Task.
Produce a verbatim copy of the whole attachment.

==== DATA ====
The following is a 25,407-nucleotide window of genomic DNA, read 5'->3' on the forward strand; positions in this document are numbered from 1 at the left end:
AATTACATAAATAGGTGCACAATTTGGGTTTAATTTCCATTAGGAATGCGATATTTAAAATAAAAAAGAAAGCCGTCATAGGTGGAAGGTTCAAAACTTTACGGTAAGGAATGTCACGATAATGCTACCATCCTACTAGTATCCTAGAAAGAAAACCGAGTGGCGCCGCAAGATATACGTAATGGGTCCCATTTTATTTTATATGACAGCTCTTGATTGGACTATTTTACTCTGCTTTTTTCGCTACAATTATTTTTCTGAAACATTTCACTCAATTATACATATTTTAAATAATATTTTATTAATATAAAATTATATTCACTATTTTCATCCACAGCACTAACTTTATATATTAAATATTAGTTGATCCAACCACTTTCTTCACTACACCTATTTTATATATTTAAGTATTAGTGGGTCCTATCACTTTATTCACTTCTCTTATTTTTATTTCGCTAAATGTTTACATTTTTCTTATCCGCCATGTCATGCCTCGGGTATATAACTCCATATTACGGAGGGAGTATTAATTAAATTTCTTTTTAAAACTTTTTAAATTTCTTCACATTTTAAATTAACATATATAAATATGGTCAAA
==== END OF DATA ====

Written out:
The following is a 25,407-nucleotide window of genomic DNA, read 5'->3' on the forward strand; positions in this document are numbered from 1 at the left end:
AATTACATAAATAGGTGCACAATTTGGGTTTAATTTCCATTAGGAATGCGATATTTAAAATAAAAAAGAAAGCCGTCATAGGTGGAAGGTTCAAAACTTTACGGTAAGGAATGTCACGATAATGCTACCATCCTACTAGTATCCTAGAAAGAAAACCGAGTGGCGCCGCAAGATATACGTAATGGGTCCCATTTTATTTTATATGACAGCTCTTGATTGGACTATTTTACTCTGCTTTTTTCGCTACAATTATTTTTCTGAAACATTTCACTCAATTATACATATTTTAAATAATATTTTATTAATATAAAATTATATTCACTATTTTCATCCACAGCACTAACTTTATATATTAAATATTAGTTGATCCAACCACTTTCTTCACTACACCTATTTTATATATTTAAGTATTAGTGGGTCCTATCACTTTATTCACTTCTCTTATTTTTATTTCGCTAAATGTTTACATTTTTCTTATCCGCCATGTCATGCCTCGGGTATATAACTCCATATTACGGAGGGAGTATTAATTAAATTTCTTTTTAAAACTTTTTAAATTTCTTCACATTTTAAATTAACATATATAAATATGGTCAAA